From now until June 2014, V&A Museum of Childhood hosts Confiscation Cabinets; a collection of items gathered over 30 years of subbing in schools by artist and teacher Guy Tarrant. I read about this exhibition with immediate interest. I have always been fascinated by the laws of the playground and was keen to see if any of the toys and games I used to have had made the collection.
My journey through the collection began with the items confiscated from primary school girls. Jewellery, hair accessories, miniature toy animals and cyber-pets are just some of the items Tarrant has amassed. A little congregation of erasers lay at the bottom of the cabinet and much to my delight included the exact fruit rubber I’d had as a child. I also spotted my old friend the troll, although this one had been specifically labelled ‘Dirty Troll’. Mine had been impeccably clean and always wore a tutu. Last but not least was ‘Alien Baby’; a delightful, slimy, rubber extra-terrestrial inside a plastic egg. I once threw mine at a newly painted magnolia wall in my living room, leaving an other-worldly greasy mark in its place. My parents weren’t the biggest fans of Alien Baby.
In the days leading up to primary school trips across the pond to Boulogne, the boys’ hushed conversations revolved around how many packs of bangers could be smuggled back undetected. The answer was always none, as we all know teachers have eyes and ears everywhere and inevitably someone always tells tales. Cabinet 2 showed how not much has changed on the banger front; boys will be boys- as they say.
My favourite item from this cabinet had to be the scattering of objects titled ‘Floor Debris’. The flotsam and jetsam of the classroom floor included a plastic moustache from a Christmas cracker, a rogue starburst and a miniature pencil; sharpened as far as humanly possible.
Confiscation Cabinets explores the importance of friendship and social status within everyday school life, especially where teenage girls are concerned. The ‘Chatterbox’ was a firm favourite amongst my friends and we used to have competitions to see who could make the smallest one. Folded bits of paper with numbers, colours and rude statements like ‘you fancy Tom’ or outrageous dares like ‘do a cartwheel across the classroom’, the Chatterbox provided endless opportunities for fun. I particularly like the example here, as it instructs the player to ‘wash your face’ and ‘brush your teeth’. An element of risk is always involved.
Once upon a time, before phone apps and games, there was ‘Boxes’. A game requiring the utmost concentration and meticulous strategy, where you take it in turns to draw a line until you ultimately force the other person to draw the most ‘boxes’. It was great to see that this game is still going strong in secondary schools, what better way to get through a History lesson. Eat your heart out Flappy Bird.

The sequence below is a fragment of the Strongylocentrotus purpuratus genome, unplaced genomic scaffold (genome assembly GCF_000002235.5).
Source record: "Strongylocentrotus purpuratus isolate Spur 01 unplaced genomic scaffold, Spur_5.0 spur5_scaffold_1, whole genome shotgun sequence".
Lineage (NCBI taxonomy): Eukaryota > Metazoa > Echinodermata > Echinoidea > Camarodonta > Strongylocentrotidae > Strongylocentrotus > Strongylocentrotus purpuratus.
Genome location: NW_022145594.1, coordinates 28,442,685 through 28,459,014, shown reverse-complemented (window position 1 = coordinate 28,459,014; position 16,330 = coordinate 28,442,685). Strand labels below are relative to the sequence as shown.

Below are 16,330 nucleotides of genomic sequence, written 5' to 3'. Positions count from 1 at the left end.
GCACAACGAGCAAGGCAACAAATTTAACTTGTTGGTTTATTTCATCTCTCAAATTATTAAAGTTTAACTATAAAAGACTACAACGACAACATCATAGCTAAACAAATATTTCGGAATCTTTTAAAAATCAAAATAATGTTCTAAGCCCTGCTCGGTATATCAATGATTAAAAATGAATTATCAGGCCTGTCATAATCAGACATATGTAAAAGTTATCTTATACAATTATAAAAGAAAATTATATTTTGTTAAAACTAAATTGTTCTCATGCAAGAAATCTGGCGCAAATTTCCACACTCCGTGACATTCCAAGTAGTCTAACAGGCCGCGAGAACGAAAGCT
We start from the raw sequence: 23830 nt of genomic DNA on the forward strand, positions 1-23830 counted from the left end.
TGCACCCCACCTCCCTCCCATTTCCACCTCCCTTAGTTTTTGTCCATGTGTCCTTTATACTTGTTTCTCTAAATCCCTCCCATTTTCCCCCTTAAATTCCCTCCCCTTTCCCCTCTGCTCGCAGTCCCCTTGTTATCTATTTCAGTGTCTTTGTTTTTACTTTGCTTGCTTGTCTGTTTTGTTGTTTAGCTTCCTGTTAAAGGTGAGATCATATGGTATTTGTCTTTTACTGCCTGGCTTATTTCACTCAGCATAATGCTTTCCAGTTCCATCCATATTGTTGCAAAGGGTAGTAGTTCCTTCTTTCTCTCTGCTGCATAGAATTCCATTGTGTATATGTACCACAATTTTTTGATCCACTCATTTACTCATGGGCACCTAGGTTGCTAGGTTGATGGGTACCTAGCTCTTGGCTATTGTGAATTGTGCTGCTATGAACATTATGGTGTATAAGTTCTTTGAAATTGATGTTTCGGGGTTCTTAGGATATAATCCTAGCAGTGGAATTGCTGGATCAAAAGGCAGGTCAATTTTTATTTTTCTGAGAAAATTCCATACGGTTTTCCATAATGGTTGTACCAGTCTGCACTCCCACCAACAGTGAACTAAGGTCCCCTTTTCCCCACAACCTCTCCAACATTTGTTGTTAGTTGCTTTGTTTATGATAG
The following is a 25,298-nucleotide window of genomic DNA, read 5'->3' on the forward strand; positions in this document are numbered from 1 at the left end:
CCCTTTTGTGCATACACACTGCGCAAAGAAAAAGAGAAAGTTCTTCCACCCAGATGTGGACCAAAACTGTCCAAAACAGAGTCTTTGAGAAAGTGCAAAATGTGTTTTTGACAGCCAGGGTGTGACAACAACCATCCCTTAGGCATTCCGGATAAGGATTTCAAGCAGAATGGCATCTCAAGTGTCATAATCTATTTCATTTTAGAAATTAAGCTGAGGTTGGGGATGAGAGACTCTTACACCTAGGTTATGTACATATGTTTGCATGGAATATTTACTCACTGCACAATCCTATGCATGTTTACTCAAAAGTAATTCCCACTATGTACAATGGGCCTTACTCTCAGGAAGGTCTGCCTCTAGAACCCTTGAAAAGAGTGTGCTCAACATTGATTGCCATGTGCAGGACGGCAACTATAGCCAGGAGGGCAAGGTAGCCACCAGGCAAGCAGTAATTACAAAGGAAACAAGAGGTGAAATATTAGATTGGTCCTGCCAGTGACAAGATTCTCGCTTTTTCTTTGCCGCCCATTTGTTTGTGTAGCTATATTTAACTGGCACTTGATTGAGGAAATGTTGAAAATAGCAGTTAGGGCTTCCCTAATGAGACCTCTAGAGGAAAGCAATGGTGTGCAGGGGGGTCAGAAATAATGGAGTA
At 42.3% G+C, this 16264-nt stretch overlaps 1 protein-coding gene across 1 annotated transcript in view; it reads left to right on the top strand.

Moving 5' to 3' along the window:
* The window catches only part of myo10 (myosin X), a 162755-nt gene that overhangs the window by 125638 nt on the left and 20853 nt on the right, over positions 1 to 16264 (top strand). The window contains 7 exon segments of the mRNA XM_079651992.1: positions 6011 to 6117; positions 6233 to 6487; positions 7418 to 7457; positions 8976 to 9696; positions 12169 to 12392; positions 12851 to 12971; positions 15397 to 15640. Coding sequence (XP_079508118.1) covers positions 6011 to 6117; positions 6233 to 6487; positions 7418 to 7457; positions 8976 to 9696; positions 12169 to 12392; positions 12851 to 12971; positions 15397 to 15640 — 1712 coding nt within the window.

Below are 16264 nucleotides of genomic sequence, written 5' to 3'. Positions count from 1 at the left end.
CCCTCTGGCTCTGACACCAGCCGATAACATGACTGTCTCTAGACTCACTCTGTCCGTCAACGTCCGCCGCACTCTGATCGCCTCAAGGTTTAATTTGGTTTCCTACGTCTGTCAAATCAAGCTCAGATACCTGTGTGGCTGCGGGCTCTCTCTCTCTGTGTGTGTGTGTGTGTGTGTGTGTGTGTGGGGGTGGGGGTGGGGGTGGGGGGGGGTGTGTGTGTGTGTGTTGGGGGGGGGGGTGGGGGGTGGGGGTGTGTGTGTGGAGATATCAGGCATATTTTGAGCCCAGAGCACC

As female pupils grow older and strive to establish their place within the social hierarchy, the confiscated items begin to develop a slightly sinister edge. The element of peer pressure is incredibly strong amongst teenage girls. Tarrant’s collection displays confiscated ‘Fags’ and alcohol, alongside a hair extension; ripped out during a fight. This was nothing new to me, as fagging it behind the P.E block was a daily occurrence for a high percentage of girls at my school. Whisky however, not so much.
The exhibition continues to explore the darker side of school behaviours in the final confiscation cabinets. Items from ‘Emotional, Social and Behavioural Difficulties Schools’ including a collection of replica guns, a shank made from a sharpened plastic glue stick and a bludgeon made from the bar of a shopping trolley show how troubled teenagers have fashioned weapons from the most unlikely objects. I found the ‘Rubik’s Cube Missile’ to be the most disturbing item; a classic, iconic toy reinvented as an object intended to cause damage to either something or someone.
Taking you on a journey from the past through to the present, Confiscation Cabinets opens your eyes to the sometimes disturbing reality of the school environment. There is a sense of the sinister among much of the collection with the trials and tribulations of growing up evident in the evolution of objects from one cabinet to the next. Both shocking and humorously nostalgic, this is an exhibition well worth a visit.